Anywhere traders congregate, the conversation this week starts with MF Global.
That firm’s massive bankruptcy has landed with a thud in Chicago and New York markets. MF Global declared bankruptcy Oct. 31, curiously just after an audit that did not discover the discrepancies that existed deep in the bowels of this futures-trading and debt instrument-trading giant.
That the company has broken faith with its depositors has shaken the foundations of futures trading as we know it.
$650 million short. The rumors I hear are that, when the dust settled in the Chicago portion of the collapse, they were some $650 million short of covering the margin deposits of futures customers.
Futures clearing companies come and go, but the sacrosanct rules the futures regulators go by have heretofore guaranteed the principle of “segregated funds.”
This means that the money you deposit with your broker is deposited in funds that are not commingled with the company’s operating funds. Your money is safe, and is only being accessed for your personal trading requirements.
Somewhere in the recent past, MF Global is said to have broken this covenant. As a result, individual traders are being forced to participate in the problems.
MF Global customer accounts are being absorbed by six companies appointed by overseers at the Chicago Board of Trade. The actual trades and required margins are being transferred from MF Global.
Unfortunately, any trading equity is not transferred, because of the $650 million shortage.
Uncertainty. It remains to be seen what recovery can be made there. Again, rumor has it that MF Global was involved in Greek debt bonds and other European bonds that have been downgraded. In the case of the Greek bonds, they are now considered to be junk bonds.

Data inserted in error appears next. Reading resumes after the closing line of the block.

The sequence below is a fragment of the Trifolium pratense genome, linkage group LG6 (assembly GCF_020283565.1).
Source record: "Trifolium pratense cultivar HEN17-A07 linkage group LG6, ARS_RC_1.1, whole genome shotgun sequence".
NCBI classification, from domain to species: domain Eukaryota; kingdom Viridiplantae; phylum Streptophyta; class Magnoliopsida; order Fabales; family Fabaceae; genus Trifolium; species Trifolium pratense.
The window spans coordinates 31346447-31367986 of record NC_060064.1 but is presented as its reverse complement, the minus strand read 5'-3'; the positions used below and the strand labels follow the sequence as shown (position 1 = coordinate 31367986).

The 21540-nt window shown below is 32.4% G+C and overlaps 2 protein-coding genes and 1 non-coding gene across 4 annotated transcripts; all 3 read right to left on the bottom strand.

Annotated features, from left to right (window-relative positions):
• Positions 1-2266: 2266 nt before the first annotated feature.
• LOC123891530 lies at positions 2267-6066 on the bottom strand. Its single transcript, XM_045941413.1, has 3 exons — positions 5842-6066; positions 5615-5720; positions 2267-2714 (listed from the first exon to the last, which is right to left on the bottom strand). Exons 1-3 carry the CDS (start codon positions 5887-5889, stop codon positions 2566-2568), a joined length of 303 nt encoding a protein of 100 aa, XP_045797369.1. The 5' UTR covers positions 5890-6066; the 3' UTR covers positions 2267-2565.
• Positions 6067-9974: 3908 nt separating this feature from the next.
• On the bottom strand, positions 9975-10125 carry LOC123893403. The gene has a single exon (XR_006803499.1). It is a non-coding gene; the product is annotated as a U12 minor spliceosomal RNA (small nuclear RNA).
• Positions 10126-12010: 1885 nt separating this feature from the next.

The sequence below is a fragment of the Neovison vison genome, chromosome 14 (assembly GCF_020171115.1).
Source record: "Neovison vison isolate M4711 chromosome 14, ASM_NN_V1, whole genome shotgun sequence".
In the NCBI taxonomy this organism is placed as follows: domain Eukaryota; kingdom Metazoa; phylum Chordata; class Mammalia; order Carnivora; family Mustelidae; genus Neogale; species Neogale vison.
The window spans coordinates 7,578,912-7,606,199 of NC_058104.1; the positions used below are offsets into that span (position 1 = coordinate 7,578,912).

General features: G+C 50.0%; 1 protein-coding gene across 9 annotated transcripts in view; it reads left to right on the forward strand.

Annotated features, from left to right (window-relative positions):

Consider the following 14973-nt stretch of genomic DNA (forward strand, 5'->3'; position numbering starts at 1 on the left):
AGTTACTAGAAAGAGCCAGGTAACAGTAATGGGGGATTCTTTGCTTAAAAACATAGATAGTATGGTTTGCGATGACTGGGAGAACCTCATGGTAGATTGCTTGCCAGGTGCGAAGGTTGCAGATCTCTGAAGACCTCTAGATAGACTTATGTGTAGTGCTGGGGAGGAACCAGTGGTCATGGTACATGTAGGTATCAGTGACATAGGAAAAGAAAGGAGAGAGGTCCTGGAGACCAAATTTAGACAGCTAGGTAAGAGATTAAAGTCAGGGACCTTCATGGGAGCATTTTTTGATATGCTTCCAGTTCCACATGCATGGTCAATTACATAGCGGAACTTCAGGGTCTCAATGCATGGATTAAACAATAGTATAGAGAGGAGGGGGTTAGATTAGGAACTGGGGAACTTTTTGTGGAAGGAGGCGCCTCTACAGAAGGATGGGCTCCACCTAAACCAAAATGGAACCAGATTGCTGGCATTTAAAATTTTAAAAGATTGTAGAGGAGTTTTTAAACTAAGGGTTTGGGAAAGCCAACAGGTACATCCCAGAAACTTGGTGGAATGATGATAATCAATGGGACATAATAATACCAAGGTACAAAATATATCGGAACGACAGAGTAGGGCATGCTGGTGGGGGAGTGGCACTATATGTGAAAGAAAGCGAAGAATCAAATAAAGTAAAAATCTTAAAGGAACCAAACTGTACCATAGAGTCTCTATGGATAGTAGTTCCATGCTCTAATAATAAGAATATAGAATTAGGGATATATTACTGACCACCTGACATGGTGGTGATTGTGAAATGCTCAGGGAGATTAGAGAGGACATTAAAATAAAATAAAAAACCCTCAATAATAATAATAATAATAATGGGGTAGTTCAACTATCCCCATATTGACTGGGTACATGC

The effect of this downgrade is said to have rippled through the company’s account. At some point, funds were commingled to cover losses, it seems.
Against this backdrop, actual trading has not been notable.
Corn futures and wheat futures are showing steady sideways movement on the charts. Corn has had some volatility, but little net price change.
Soybeans, meanwhile, have been in slow general decline, but are sparking higher the last day or so.
December corn futures had a high of 6.64 on Oct. 21, then dipped to 6.32 on Nov. 1. That seems like a big deal, but not with current volatility. We bounced to 6.53 1/4 Monday (Nov. 7), and Tuesday morning after the overnight, we are at 6.55 1/2. These days we call all that “steady.”
The beans have been in a minor downtrend, with a high two months ago at 12.82 January and a low Nov. 1 at 11.91. That is most of a buck down, but we bounced to 12.31 on the 3rd, then dropped back to 11.98 1/2 Monday.
While this is being written, we have opened up and are now back over 12.08.
Harvest progress according to USDA had us with good gains through Sunday, but still way behind the normal and lagging the rest of the country. Ohio has 34 percent of the corn off, a gain of 16 percent in a week. The nation is at 87 percent, and the leading Corn Belt states are in the 90s. Indiana is in the middle, with 74 percent done. The soybeans are getting done, with the U.S. showing 92 percent harvested. Ohio is at 67 percent, though. That is a 16 percent gain for the week, but last year we were at 92 percent.